The Origins of LGBT History Month
Lesbian, Gay, Bisexual & Trans History Month takes place every year in February in the UK. It began, however, in the USA where it is observed in October to coincide with National Coming Out Day on 11th October and to commemorate the first march on Washington by the LGBT community in 1979.
LGBT History Month was first celebrated in the USA in 1994. It was founded by a Missouri history teacher Rodney Wilson. Other organisations including the Gay, Lesbian and Straight Education Network (GLSEN) helped to coordinate and promote it almost from its inception.
In 1995 the National Education Association offered support of what was then Lesbian and Gay History Month as well as other history months at its General Assembly. The Committee soon added Bisexual and finally Transgender creating the LGBT History Month we now have today. Two US Presidents, Bill Clinton and Barack Obama have been explicit and public in their support.
LGBT History Month in the United Kingdom
LGBT History Month was adopted in the UK by Sue Sanders of Schools Out in February 2005. The event came in the wake of the abolition of Section 28 which had legislated that a local authority "shall not intentionally promote homosexuality or publish material with the intention of promoting homosexuality" or "promote the teaching in any maintained school of the acceptability of homosexuality as a pretended family relationship".
Sponsors have included Southwark Council, the Metropolitan Police Service, the Metropolitan Police Authority, Amnesty International and the Crown Prosecution Service. Launches have taken place at significant public venues including the Tate Modern, the Metropolitan Police's Empress State Building, TUC Congress House and the Royal Courts of Justice on the Strand.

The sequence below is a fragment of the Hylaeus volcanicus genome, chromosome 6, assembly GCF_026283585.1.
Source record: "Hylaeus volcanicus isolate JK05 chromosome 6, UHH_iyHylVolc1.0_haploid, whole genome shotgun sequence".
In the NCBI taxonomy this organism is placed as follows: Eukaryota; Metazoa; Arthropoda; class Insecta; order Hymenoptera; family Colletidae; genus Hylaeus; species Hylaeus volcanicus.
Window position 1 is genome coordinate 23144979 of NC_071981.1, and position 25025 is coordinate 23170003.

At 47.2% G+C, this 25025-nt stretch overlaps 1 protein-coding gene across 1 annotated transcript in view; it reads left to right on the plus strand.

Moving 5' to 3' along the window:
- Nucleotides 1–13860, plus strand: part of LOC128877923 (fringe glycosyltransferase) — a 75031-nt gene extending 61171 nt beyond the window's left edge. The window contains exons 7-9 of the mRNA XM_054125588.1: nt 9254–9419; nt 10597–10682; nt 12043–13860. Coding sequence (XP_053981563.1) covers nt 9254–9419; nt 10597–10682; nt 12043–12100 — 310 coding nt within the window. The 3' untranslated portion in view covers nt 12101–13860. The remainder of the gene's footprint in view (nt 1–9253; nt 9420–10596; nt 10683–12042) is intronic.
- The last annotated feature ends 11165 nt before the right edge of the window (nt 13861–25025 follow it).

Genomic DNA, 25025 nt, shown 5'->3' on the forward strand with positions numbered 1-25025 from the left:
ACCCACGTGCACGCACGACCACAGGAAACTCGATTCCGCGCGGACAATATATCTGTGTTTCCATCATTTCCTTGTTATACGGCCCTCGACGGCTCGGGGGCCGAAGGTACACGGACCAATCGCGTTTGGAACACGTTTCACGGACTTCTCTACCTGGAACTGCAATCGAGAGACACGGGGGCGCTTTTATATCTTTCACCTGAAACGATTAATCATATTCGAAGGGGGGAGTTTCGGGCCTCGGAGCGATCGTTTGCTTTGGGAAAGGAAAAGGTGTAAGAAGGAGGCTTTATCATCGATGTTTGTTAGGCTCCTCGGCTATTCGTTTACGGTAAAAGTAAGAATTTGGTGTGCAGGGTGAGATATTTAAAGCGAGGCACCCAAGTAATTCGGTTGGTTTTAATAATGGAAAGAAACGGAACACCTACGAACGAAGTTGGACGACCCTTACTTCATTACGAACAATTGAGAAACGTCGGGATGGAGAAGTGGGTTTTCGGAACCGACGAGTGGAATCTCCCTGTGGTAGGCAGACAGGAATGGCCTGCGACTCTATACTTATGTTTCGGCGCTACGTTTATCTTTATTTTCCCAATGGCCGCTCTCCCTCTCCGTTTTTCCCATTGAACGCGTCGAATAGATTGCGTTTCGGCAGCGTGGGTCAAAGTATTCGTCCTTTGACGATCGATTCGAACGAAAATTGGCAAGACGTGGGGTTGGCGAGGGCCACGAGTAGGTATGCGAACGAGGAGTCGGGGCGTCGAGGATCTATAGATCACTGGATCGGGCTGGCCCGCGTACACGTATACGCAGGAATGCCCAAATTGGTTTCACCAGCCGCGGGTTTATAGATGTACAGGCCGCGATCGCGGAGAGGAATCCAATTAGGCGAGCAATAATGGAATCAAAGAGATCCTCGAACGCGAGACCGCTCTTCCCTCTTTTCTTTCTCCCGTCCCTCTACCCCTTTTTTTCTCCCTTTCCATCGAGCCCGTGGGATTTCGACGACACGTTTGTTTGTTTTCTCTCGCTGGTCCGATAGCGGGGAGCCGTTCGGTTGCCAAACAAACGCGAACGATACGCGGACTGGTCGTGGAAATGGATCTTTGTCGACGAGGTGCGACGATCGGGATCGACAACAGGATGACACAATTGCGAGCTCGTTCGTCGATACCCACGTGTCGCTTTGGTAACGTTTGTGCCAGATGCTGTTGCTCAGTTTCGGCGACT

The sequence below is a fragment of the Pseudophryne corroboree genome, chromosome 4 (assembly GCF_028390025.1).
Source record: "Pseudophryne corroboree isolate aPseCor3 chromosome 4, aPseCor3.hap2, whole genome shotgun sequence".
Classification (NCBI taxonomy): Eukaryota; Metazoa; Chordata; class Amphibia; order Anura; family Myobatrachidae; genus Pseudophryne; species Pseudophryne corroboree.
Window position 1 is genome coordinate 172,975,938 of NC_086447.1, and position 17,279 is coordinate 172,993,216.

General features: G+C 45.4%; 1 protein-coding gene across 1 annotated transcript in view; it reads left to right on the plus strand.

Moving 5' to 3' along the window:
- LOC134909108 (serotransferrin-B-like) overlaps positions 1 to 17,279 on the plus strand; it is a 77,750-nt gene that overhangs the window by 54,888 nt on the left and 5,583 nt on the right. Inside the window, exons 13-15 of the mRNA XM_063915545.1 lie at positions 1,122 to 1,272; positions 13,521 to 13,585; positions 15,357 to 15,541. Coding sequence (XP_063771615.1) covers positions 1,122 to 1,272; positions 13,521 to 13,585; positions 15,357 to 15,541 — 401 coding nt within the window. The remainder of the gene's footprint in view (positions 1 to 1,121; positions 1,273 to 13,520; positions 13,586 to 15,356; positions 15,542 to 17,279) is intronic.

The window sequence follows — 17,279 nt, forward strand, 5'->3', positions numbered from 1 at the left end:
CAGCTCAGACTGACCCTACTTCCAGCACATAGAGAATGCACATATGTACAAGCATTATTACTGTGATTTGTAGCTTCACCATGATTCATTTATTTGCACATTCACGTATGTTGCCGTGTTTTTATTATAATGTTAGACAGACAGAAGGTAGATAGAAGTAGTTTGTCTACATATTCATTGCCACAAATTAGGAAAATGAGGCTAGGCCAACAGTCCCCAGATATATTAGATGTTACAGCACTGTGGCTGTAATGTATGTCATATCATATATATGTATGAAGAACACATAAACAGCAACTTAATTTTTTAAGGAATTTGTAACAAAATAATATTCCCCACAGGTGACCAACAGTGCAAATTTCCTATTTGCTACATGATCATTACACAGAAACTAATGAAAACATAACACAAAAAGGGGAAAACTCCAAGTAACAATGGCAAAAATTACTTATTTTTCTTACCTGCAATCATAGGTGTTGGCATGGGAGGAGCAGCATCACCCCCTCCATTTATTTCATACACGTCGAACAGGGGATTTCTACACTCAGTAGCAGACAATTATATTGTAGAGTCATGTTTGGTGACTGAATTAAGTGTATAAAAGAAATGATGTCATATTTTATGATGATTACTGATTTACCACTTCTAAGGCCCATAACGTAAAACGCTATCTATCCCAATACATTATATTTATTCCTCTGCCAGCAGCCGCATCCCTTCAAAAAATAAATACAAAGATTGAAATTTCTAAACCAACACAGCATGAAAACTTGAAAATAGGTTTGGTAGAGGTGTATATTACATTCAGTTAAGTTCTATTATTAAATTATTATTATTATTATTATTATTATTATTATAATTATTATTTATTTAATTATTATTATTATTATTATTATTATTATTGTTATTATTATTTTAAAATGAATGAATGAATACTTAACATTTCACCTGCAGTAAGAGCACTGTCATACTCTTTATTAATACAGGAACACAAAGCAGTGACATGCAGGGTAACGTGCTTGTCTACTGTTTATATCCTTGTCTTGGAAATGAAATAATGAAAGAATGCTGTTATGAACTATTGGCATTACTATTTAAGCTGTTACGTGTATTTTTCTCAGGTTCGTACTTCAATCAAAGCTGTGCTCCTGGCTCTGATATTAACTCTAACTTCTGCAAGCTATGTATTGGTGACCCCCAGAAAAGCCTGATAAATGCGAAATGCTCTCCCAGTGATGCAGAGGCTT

It has attracted strong support from well known personalities and speakers including: Ian McKellen, Stella Duffy, Cyril Nri, Allan Horsfall, Linda Bellos, Baroness Scotland and Barbara Follett. In 2009, the Prime Minister, Gordon Brown hosted a reception at Downing Street.
The first celebration of LGBT History Month in 2005 saw over 150 events around the UK. In 2011-12 the national theme was LGBT and Sport, whilst in Norfolk the theme was role models. In 2013 it is dedicated to Maths, science and engineering.
More from the national LGBT History Month website.
LGBT History Month in Norfolk
Since 2009 we've been promoting LGBT History Month in Norwich & Norfolk.
In 2010 we had over 40 events, one on every day of the month - the first time this had been done. In 2010 there was a strong emphasis on the Football Against Homophobia / Justin Campaign, named after the black and first openly gay local footballer Justin Fashanu who took his own life in 1998.
In 2011 we again had events on every day, numbering over 60 and held a successful lecture series at the UEA, over 20 events at the Catherine Wheel and Norwich Pride with the Tate Modern put on Art with a Capital Q in the Forum Curve. In addition we liased with the Police to encourage hate crime awareness and held two community interaction events about LGBT hate crime and its reporting.
February 2012 we had some 30 or so events.
Contact us with your ideas or if you would like to get involved, this year or next.
*LGBT is an inclusive term representing Lesbian, Gay, Bisexual and Trans(gender).
It also includes other groups relating to sexual orientation or gender identity including Intersex, Queer and more.